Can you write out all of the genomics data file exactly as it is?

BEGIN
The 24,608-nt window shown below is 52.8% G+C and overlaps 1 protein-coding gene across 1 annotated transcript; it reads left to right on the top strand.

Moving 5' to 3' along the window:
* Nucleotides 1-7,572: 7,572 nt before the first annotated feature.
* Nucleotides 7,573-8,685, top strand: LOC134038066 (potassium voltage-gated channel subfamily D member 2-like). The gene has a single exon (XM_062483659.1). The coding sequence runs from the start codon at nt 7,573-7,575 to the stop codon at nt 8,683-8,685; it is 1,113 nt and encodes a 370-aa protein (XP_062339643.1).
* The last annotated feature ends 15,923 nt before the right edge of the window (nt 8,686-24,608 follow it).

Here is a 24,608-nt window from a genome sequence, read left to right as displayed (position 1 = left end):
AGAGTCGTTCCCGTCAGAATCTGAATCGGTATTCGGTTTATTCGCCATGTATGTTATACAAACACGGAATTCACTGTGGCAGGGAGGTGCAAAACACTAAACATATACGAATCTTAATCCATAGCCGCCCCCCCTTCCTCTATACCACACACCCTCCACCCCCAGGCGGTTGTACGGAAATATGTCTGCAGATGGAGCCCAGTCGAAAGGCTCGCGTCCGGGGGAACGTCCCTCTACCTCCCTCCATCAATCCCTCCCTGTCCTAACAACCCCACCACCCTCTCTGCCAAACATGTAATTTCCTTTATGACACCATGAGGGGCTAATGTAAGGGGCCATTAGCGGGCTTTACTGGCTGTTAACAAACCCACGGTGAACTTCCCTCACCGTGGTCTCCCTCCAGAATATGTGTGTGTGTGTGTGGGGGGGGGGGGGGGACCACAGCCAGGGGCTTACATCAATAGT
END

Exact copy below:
The 24,608-nt window shown below is 52.8% G+C and overlaps 1 protein-coding gene across 1 annotated transcript; it reads left to right on the top strand.

Moving 5' to 3' along the window:
* Nucleotides 1-7,572: 7,572 nt before the first annotated feature.
* Nucleotides 7,573-8,685, top strand: LOC134038066 (potassium voltage-gated channel subfamily D member 2-like). The gene has a single exon (XM_062483659.1). The coding sequence runs from the start codon at nt 7,573-7,575 to the stop codon at nt 8,683-8,685; it is 1,113 nt and encodes a 370-aa protein (XP_062339643.1).
* The last annotated feature ends 15,923 nt before the right edge of the window (nt 8,686-24,608 follow it).

Here is a 24,608-nt window from a genome sequence, read left to right as displayed (position 1 = left end):
AGAGTCGTTCCCGTCAGAATCTGAATCGGTATTCGGTTTATTCGCCATGTATGTTATACAAACACGGAATTCACTGTGGCAGGGAGGTGCAAAACACTAAACATATACGAATCTTAATCCATAGCCGCCCCCCCTTCCTCTATACCACACACCCTCCACCCCCAGGCGGTTGTACGGAAATATGTCTGCAGATGGAGCCCAGTCGAAAGGCTCGCGTCCGGGGGAACGTCCCTCTACCTCCCTCCATCAATCCCTCCCTGTCCTAACAACCCCACCACCCTCTCTGCCAAACATGTAATTTCCTTTATGACACCATGAGGGGCTAATGTAAGGGGCCATTAGCGGGCTTTACTGGCTGTTAACAAACCCACGGTGAACTTCCCTCACCGTGGTCTCCCTCCAGAATATGTGTGTGTGTGTGTGGGGGGGGGGGGGGGACCACAGCCAGGGGCTTACATCAATAGT